We got up early on Friday and bought two tents. We found Alisha exactly where she said she would be with another homeless lady, Rebecca, standing near. They both came to the conference that morning with us and heard Jennifer Smith speak. Talk about God’s timing. What a perfect message for these two young women to hear! We had lunch with them, prayed with them, and listened to their hearts. Alisha came back that night and spent hours in prayer with us.
Alisha is a caretaker for other homeless people. We saw her feed others food that was hers so they wouldn’t be hungry. Rebecca sleeps on the downtown streets under the lights and cameras because she is alone, and it is not safe for her to go to the tent city. We asked them why they don’t go to the shelters, and they said they did—only when they had to keep from freezing to death. They pick up bed bugs and lice there.
I am sure their stories can be told by countless people on the sidewalks in this country. That is why I am writing you. You called us to cry out in prayer for our own sins, for the lost, for our families, for our country, for our world. What if:
We cried out for each city that you had a conference in?
We stopped for a second of feeding our own spirits and feed the spirits of those hurting that we walked past?
In each city—you had ambassadors who were willing to go out on the streets and pass out blankets to the homeless and give out tickets that would have gone unused? I bet there were 100 tickets listed on that board that were paid for but unused.
You had people donate in advance to provide brown bag lunches for the homeless, and you passed them out over lunch break?
I know there may be a lot of details to doing these types of things. However, 7,000 women walked by hundreds of homeless. Did you know that Indianapolis has anywhere from 4,500—8,000 homeless people on the streets on any given night?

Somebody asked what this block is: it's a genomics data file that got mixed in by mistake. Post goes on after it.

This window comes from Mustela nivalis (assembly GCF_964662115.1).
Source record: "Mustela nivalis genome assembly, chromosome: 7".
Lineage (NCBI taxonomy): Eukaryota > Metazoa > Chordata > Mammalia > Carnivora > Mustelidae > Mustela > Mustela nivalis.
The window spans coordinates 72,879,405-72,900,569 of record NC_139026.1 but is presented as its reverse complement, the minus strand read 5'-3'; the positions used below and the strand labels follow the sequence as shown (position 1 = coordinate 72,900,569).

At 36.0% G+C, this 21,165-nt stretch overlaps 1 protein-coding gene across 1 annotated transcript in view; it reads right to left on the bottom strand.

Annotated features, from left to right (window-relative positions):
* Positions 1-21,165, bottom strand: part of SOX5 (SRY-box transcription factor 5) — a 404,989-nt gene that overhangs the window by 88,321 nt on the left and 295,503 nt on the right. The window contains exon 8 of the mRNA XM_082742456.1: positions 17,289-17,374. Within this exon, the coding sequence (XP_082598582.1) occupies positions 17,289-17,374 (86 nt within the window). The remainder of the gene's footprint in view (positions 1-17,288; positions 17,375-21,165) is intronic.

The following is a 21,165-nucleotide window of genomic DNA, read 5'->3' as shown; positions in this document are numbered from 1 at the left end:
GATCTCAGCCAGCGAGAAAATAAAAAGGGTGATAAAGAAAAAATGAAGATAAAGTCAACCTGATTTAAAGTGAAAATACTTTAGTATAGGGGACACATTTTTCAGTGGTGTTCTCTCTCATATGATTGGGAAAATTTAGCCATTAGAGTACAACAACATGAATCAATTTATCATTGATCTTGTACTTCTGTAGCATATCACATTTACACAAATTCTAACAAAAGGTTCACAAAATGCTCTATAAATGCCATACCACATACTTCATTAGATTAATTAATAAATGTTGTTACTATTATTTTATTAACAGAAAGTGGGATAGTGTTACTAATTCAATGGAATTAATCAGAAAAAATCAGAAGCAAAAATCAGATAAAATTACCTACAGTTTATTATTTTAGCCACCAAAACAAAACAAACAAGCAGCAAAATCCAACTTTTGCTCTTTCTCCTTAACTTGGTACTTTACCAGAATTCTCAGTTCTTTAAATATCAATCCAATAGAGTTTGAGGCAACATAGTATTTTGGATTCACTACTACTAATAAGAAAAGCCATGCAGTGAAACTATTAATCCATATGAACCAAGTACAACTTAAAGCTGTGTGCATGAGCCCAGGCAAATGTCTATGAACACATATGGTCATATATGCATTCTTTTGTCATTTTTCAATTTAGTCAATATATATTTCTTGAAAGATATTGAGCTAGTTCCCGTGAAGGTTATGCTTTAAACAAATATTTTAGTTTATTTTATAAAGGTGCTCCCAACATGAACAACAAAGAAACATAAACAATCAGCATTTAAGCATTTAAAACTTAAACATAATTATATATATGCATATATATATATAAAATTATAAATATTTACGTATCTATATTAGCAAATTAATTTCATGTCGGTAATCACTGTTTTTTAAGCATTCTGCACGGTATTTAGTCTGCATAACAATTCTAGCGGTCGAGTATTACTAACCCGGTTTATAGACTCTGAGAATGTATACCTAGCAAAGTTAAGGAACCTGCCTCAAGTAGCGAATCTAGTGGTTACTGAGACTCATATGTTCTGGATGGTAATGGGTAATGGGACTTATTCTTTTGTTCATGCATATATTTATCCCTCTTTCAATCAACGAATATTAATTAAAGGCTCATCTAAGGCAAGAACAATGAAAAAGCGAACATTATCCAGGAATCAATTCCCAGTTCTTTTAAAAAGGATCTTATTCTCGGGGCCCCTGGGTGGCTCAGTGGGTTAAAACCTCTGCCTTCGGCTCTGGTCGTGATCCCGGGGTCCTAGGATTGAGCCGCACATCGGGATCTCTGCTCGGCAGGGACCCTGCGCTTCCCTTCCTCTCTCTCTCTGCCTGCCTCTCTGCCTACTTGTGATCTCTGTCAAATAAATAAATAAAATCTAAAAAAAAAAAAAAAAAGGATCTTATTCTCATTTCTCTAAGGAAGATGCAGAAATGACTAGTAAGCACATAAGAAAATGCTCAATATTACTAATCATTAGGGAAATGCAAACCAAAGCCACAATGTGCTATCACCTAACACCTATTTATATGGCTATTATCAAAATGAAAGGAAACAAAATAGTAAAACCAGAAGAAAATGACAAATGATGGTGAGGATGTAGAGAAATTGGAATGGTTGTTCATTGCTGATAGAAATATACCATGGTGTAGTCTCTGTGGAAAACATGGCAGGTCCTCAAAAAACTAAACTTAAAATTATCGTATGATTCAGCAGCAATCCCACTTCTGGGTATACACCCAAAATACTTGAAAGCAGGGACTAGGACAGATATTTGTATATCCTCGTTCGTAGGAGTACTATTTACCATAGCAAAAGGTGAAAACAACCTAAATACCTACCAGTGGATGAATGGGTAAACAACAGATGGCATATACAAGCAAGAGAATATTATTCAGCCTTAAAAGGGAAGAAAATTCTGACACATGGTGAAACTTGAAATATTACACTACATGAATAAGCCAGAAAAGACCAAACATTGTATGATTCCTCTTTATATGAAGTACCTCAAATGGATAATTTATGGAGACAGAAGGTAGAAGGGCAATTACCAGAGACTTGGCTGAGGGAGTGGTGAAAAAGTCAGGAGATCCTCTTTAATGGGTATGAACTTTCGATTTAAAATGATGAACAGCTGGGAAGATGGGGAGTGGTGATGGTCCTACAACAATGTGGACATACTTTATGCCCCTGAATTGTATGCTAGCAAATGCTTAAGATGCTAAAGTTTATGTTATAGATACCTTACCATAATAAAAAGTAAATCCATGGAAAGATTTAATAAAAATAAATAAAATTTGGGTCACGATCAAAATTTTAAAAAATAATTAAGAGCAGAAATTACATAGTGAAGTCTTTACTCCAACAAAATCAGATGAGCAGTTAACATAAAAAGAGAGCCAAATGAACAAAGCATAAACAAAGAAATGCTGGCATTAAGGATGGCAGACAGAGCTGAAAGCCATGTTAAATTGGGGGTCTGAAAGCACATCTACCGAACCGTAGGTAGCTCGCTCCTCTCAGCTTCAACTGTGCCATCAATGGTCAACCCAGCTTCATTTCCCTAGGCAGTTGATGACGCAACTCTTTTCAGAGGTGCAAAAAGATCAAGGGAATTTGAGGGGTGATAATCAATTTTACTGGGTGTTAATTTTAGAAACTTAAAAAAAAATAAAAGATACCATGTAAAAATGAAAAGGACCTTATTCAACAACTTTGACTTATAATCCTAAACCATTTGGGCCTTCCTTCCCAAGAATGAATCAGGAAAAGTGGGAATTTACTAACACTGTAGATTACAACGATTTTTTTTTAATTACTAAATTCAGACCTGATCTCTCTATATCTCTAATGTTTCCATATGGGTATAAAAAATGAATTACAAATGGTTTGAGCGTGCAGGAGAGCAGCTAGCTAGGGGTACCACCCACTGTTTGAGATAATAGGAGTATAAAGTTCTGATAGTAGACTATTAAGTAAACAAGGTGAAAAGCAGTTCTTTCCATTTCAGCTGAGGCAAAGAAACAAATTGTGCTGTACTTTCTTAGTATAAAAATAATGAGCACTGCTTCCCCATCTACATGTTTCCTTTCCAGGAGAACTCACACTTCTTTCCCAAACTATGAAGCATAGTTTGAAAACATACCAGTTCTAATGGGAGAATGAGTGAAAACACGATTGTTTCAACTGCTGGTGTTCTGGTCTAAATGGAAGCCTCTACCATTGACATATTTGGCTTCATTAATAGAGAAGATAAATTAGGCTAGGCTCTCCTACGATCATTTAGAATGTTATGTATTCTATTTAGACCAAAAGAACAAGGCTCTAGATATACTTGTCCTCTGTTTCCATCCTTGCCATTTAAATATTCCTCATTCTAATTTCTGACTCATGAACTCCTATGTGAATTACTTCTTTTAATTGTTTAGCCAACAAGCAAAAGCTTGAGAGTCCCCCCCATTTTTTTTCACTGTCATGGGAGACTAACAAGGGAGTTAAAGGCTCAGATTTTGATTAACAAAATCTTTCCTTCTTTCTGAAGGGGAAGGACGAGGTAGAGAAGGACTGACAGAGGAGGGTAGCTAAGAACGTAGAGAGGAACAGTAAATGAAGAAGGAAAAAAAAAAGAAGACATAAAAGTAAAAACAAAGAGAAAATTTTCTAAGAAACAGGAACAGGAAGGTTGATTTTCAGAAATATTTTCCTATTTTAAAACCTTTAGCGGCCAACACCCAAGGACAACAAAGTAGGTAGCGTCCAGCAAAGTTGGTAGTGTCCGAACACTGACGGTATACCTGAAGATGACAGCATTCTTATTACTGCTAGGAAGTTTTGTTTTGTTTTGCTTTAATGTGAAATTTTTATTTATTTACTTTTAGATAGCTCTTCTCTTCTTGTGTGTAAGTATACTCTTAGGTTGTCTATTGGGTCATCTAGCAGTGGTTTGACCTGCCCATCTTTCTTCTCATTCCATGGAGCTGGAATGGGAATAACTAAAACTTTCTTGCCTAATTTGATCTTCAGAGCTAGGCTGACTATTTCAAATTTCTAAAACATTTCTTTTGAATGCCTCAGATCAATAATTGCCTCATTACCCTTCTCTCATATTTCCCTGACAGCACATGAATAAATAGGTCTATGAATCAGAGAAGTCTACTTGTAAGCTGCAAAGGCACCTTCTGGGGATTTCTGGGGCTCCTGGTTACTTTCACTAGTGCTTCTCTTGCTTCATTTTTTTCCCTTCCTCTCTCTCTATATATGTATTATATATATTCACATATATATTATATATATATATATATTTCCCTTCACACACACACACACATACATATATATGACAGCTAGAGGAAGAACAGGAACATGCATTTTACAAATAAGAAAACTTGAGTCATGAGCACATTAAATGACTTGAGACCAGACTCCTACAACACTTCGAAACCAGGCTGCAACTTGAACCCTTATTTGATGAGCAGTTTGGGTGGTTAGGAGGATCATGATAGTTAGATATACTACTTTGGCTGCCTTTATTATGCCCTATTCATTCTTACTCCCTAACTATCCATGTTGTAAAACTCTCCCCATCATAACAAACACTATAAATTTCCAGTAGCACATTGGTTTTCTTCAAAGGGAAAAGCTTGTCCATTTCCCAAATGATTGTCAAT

By the way, the conference ended up being just what I needed. Though I am still grieving my mother’s passing, what a great reminder in my life that we are called to be different.
Obviously, there’s nothing wrong with attending a conference for a couple days, and the challenge isn’t for you to leave the next conference you attend to care for the homeless. But it is a good reminder for everyday life.
As you and I encounter people—homeless or not—do we see them as an inconvenience and obstacle? Or as individuals made in the image of God, in need of being reconciled to Him through Christ (Matt. 9:36)?
Is there anything you can take away from Patsy’s challenge?
In 2003, a dream took root in Jennifer Smith’s heart. (Jennifer is a former inmate of eleven-and-a-half years and a current chaplain at McPherson Women’s Prison.) She envisioned a transition home where women released from prison could live for up to a year.
A Need Sparks a Dream
Rather than returning to a home of generational drug abuse and crime, women could live in this transition home with responsibility and accountability. They could learn how to live the Christian life on the “outside” of prison’s walls.
See, Jennifer knew well that the most common fear among inmates is that they will return to prison, because they don’t have accountability or a support system. (A female ex-felon has a 51 percent chance of re-offending and returning to prison.) Jennifer wanted to change that.
A Dream Gains Momentum
At the True Woman ’16 Conference, Nancy DeMoss Wolgemuth announced that Revive Our Hearts would give 10 percent of the conference offering to the Cornerstone Transition Home. This would help with the final $25,000 needed to get the home up and running.
What you might not have heard is the end result. Conference attendees gave almost $17,000 to this project. Then Revive Our Hearts leadership sent Cornerstone Transition Home a check for $25,000 to make up the difference.
A Dream Come True
On December 12, Jennifer’s dream became a reality. The Cornerstone Transition Home opened its doors to its first three women. Fourteen more acceptance letters have been issued to women awaiting parole plans, and over fifty applications are yet to be prayed over and responded to. They hope to fill all twenty-nine beds by summer, Lord willing.
Their prayer is to see a host of women build their lives on the solid rock—Jesus Christ, the Cornerstone—and then share Him with the world around them through their changed lives.
Maybe you’ve clued in to the growing debate over assisted suicide, a debate about whether to allow patients the legal option to end their life. I predict we will hear more and more that assisted suicide is compassionate, that quality of life trumps sanctity of life every time. We say we want to end suffering . . . but at what cost?